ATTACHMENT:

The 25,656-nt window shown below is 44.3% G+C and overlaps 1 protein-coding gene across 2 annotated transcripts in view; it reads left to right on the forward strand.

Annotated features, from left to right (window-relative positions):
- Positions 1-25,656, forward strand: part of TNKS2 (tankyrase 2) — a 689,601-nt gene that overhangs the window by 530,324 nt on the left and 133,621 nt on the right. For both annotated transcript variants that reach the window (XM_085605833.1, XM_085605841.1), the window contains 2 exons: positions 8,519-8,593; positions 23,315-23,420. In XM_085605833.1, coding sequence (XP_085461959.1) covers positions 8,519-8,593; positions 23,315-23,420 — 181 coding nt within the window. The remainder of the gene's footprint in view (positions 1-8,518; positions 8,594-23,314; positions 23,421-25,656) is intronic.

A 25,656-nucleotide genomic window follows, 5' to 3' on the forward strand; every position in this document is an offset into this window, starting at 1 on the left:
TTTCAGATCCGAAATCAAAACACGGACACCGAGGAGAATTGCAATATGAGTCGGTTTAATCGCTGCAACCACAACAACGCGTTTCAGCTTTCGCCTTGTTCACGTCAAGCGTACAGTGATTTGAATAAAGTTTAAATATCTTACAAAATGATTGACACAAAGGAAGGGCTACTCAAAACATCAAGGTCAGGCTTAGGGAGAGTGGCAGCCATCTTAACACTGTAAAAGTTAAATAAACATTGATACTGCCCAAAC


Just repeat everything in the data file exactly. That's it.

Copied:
The 25,656-nt window shown below is 44.3% G+C and overlaps 1 protein-coding gene across 2 annotated transcripts in view; it reads left to right on the forward strand.

Annotated features, from left to right (window-relative positions):
- Positions 1-25,656, forward strand: part of TNKS2 (tankyrase 2) — a 689,601-nt gene that overhangs the window by 530,324 nt on the left and 133,621 nt on the right. For both annotated transcript variants that reach the window (XM_085605833.1, XM_085605841.1), the window contains 2 exons: positions 8,519-8,593; positions 23,315-23,420. In XM_085605833.1, coding sequence (XP_085461959.1) covers positions 8,519-8,593; positions 23,315-23,420 — 181 coding nt within the window. The remainder of the gene's footprint in view (positions 1-8,518; positions 8,594-23,314; positions 23,421-25,656) is intronic.

A 25,656-nucleotide genomic window follows, 5' to 3' on the forward strand; every position in this document is an offset into this window, starting at 1 on the left:
TTTCAGATCCGAAATCAAAACACGGACACCGAGGAGAATTGCAATATGAGTCGGTTTAATCGCTGCAACCACAACAACGCGTTTCAGCTTTCGCCTTGTTCACGTCAAGCGTACAGTGATTTGAATAAAGTTTAAATATCTTACAAAATGATTGACACAAAGGAAGGGCTACTCAAAACATCAAGGTCAGGCTTAGGGAGAGTGGCAGCCATCTTAACACTGTAAAAGTTAAATAAACATTGATACTGCCCAAAC